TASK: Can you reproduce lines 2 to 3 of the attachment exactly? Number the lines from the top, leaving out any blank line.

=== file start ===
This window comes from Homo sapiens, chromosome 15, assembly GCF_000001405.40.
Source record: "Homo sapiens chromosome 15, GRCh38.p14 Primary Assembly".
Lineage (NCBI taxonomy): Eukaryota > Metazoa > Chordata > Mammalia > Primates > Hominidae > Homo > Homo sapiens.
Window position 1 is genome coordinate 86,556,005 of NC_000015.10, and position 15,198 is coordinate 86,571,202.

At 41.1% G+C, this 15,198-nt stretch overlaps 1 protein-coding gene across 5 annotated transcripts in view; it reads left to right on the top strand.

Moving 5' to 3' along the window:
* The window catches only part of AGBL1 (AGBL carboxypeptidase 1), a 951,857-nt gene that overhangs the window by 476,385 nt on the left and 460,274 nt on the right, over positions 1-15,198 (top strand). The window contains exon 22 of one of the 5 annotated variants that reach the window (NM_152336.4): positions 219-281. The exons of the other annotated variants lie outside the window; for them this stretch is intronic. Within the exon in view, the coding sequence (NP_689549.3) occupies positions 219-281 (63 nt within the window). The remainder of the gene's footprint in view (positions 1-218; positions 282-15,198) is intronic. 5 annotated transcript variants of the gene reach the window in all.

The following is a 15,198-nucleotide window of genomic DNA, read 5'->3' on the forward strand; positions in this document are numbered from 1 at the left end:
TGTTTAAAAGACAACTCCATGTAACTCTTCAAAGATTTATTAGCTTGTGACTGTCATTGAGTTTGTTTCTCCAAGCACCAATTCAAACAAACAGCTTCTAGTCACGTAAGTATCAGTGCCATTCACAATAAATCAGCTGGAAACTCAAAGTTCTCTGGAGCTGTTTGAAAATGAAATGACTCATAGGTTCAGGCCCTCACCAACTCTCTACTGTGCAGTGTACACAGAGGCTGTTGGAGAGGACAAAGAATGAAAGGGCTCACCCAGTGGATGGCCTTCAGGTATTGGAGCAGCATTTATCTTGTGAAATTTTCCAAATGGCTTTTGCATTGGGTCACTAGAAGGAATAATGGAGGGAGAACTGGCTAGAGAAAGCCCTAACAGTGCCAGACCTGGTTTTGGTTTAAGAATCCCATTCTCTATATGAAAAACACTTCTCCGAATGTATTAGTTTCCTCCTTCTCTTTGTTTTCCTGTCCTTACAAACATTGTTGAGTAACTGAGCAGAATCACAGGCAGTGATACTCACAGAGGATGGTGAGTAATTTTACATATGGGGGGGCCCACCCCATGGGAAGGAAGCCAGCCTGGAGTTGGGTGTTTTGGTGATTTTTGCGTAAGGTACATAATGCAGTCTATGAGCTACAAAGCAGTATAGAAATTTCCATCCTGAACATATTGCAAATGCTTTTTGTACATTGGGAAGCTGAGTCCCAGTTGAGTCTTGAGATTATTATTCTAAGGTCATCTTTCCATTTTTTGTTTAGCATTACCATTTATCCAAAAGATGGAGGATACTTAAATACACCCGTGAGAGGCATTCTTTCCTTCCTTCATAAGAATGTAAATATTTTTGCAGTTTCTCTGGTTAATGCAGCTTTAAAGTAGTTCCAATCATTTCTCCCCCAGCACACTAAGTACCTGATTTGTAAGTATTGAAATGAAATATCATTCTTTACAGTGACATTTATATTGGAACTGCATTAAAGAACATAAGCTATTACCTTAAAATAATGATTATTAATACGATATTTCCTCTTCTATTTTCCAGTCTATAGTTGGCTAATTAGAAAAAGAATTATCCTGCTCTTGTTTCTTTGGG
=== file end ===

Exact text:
Source record: "Homo sapiens chromosome 15, GRCh38.p14 Primary Assembly".
Lineage (NCBI taxonomy): Eukaryota > Metazoa > Chordata > Mammalia > Primates > Hominidae > Homo > Homo sapiens.